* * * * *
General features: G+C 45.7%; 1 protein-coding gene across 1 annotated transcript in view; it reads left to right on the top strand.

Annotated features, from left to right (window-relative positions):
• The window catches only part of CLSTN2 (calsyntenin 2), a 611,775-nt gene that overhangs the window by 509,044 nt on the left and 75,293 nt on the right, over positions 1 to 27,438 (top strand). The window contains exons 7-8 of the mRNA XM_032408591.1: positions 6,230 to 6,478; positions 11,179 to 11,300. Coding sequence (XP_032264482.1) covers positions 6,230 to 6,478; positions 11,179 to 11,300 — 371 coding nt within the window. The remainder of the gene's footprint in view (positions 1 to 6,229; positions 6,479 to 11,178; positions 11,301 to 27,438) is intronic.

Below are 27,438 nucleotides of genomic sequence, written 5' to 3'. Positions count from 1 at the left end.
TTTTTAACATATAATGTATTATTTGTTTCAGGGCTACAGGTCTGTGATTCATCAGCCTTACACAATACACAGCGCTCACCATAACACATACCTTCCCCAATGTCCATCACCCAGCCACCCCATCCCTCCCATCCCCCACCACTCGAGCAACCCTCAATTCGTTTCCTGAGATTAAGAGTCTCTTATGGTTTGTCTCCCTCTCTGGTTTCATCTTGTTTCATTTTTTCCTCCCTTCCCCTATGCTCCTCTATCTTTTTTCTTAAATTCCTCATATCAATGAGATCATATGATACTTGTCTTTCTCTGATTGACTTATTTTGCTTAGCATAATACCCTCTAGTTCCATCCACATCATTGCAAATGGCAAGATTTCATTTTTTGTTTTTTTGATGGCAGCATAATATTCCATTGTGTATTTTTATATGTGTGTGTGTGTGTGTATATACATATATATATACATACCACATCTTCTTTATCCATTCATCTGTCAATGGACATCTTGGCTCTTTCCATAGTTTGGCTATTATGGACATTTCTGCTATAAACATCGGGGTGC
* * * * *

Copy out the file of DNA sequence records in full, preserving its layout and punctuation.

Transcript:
General features: G+C 45.7%; 1 protein-coding gene across 1 annotated transcript in view; it reads left to right on the top strand.

Annotated features, from left to right (window-relative positions):
• The window catches only part of CLSTN2 (calsyntenin 2), a 611,775-nt gene that overhangs the window by 509,044 nt on the left and 75,293 nt on the right, over positions 1 to 27,438 (top strand). The window contains exons 7-8 of the mRNA XM_032408591.1: positions 6,230 to 6,478; positions 11,179 to 11,300. Coding sequence (XP_032264482.1) covers positions 6,230 to 6,478; positions 11,179 to 11,300 — 371 coding nt within the window. The remainder of the gene's footprint in view (positions 1 to 6,229; positions 6,479 to 11,178; positions 11,301 to 27,438) is intronic.

Below are 27,438 nucleotides of genomic sequence, written 5' to 3'. Positions count from 1 at the left end.
TTTTTAACATATAATGTATTATTTGTTTCAGGGCTACAGGTCTGTGATTCATCAGCCTTACACAATACACAGCGCTCACCATAACACATACCTTCCCCAATGTCCATCACCCAGCCACCCCATCCCTCCCATCCCCCACCACTCGAGCAACCCTCAATTCGTTTCCTGAGATTAAGAGTCTCTTATGGTTTGTCTCCCTCTCTGGTTTCATCTTGTTTCATTTTTTCCTCCCTTCCCCTATGCTCCTCTATCTTTTTTCTTAAATTCCTCATATCAATGAGATCATATGATACTTGTCTTTCTCTGATTGACTTATTTTGCTTAGCATAATACCCTCTAGTTCCATCCACATCATTGCAAATGGCAAGATTTCATTTTTTGTTTTTTTGATGGCAGCATAATATTCCATTGTGTATTTTTATATGTGTGTGTGTGTGTGTATATACATATATATATACATACCACATCTTCTTTATCCATTCATCTGTCAATGGACATCTTGGCTCTTTCCATAGTTTGGCTATTATGGACATTTCTGCTATAAACATCGGGGTGC